Friday, March 15, 2013

Fizz Buzz in Bash

Fizz Buzz is a programming question given at interviews. Despite its absurd easiness it eliminates a large number of candidates. #!/bin/bash for i in {1..100}; do if [[ $(($i % 3)) -eq 0 && $(($i % 5)) -eq 0 ]]; then echo "fizz-buzz" elif [[ $(($i % 3)) -eq 0 ]]; then echo "fizz" elif [[ $(($i % 5)) -eq 0 ]]; then echo "buzz" else echo $i fi done But... This is more elegant #!/bin/bash for i in {1..100}; do if [[ $(($i % 15)) -eq 0 ]]; then echo "fizz-buzz" elif [[ $(($i % 3)) -eq 0 ]]; then echo "fizz" elif [[ $(($i % 5)) -eq 0 ]]; then echo "buzz" else echo $i fi done

chmod a-x /usr/bin/chmod

chmod a-x /usr/bin/chmod

This is a neat experiment I came across a while ago. It's useful as one of those "pull someone out of the fire" situations that you keep in your back pocket for when someone comes running asking for help.

Most users know chmod. Anyone who has used chmod would recognize the kind of situation chmod a-x /usr/bin/chmod puts your in. It's akin to burning a bridge behind you. It's a catch 22. You are changing the mode (specifically you are removing the execute permission) for the utility that changes file modes. After performing the change you would be left unable to change chmod back - its executable permission is gone!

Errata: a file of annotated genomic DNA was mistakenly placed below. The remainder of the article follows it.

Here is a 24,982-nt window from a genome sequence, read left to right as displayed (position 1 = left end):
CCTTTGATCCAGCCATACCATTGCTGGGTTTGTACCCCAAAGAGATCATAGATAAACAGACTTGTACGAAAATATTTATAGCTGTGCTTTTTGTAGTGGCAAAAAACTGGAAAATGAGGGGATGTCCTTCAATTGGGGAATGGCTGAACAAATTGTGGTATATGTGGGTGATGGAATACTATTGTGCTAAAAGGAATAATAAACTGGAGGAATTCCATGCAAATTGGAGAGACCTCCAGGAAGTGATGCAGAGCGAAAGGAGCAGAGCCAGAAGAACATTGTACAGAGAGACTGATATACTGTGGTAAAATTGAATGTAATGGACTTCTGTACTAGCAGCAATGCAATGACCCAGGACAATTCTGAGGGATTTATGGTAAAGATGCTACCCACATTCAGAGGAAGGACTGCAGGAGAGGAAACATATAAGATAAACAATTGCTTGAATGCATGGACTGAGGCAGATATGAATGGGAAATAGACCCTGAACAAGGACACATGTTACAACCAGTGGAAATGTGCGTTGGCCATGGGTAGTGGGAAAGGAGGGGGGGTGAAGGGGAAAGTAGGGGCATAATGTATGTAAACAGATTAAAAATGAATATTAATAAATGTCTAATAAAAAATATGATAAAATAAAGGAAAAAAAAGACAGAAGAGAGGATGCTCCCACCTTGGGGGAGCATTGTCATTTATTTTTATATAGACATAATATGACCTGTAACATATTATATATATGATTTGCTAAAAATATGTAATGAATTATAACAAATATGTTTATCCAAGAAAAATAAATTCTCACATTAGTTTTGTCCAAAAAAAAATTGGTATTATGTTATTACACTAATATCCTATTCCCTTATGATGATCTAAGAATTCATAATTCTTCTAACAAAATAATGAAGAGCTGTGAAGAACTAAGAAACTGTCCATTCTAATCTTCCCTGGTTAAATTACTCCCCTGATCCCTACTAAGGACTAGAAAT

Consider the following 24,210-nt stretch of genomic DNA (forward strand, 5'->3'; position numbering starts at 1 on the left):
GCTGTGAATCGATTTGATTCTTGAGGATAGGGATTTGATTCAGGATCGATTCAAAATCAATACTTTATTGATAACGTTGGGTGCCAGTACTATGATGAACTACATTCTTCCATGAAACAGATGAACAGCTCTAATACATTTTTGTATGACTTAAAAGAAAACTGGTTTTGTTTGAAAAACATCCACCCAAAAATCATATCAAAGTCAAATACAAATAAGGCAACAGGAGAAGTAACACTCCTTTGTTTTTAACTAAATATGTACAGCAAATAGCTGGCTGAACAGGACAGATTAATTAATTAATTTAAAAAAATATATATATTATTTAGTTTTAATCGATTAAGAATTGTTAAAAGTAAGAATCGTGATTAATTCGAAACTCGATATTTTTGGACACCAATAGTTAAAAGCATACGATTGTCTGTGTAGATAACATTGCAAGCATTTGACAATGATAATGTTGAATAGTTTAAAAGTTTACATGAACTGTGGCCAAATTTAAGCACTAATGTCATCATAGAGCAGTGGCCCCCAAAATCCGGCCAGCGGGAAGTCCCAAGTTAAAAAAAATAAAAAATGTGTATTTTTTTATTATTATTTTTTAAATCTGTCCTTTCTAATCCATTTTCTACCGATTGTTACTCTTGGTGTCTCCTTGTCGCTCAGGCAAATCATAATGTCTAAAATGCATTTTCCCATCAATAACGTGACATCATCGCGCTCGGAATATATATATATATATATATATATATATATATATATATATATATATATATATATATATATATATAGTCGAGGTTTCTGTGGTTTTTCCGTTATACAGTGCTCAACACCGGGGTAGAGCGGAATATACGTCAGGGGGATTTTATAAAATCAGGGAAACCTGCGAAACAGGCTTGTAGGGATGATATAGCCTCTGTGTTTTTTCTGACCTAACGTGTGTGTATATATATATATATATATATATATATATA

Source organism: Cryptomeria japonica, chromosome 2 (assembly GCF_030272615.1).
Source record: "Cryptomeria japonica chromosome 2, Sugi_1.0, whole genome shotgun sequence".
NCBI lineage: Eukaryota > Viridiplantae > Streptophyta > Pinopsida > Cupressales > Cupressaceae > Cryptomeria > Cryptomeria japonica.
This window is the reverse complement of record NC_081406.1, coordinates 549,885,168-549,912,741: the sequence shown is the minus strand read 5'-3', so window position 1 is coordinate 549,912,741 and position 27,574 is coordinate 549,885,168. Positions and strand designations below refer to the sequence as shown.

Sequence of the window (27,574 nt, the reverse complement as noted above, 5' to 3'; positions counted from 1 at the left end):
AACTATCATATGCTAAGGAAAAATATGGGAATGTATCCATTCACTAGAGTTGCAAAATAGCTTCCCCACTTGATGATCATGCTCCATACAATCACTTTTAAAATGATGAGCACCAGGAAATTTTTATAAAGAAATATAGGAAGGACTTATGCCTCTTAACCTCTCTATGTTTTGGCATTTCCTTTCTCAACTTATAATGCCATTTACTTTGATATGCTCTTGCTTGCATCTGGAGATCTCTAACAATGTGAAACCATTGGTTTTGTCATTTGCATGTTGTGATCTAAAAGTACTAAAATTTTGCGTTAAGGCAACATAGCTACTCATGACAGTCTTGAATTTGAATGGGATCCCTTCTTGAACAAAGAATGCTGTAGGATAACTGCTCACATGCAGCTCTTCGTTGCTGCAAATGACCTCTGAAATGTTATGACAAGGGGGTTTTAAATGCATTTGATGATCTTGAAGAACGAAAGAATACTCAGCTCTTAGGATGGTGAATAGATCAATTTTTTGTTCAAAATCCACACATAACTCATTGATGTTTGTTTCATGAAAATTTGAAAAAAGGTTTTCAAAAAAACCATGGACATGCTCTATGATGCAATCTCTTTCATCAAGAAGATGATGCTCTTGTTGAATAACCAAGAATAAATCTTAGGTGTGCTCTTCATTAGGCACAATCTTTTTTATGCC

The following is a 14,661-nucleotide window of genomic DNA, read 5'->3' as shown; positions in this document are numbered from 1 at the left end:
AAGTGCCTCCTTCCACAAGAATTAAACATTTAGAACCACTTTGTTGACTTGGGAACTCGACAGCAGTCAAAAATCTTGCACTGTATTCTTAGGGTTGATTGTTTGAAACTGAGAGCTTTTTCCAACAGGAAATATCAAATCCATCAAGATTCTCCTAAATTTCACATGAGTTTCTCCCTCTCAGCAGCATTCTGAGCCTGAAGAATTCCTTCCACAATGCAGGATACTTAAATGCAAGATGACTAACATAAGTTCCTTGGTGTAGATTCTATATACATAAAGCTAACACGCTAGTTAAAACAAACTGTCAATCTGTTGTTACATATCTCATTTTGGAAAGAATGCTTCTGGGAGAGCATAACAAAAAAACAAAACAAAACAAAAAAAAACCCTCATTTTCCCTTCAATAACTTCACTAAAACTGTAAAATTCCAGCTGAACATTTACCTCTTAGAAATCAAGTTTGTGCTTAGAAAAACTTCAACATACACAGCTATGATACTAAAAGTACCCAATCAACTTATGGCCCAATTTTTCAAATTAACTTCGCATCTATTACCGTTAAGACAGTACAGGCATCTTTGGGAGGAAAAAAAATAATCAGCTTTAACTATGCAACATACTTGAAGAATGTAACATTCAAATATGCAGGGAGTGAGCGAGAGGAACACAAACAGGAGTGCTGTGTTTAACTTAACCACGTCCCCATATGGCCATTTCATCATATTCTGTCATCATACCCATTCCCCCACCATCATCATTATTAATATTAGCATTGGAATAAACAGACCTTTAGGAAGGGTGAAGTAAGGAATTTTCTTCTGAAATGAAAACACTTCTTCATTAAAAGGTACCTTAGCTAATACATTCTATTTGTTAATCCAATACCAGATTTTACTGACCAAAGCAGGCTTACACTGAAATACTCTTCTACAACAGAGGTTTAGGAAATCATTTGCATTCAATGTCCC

# chmod a-x chmod
# chmod
-bash: /bin/chmod: Permission denied

What do you do?

Well, there are a few things, actually. First you could just invoke python or perl or some other language that has the ability to change file permissions. Second you could just re-install chmod. My first impulse when I originally saw this problem was "Just flip the mode bit" but that's not as elegant as it sounds.

My solution is to use tar. It's pretty safe to assume your distro has tar.

tar --mode 0777 -cf test.tar /usr/bin/chmod

tar -xvf test.tar

Will net you a free chmod with 777 permissions. # tar --mode 0777 -cf test.tar chmod # tar -xvf test.tar chmod # ls -la chmod -rwxrwxrwx. 1 root root 51248 Oct 5 2011 chmod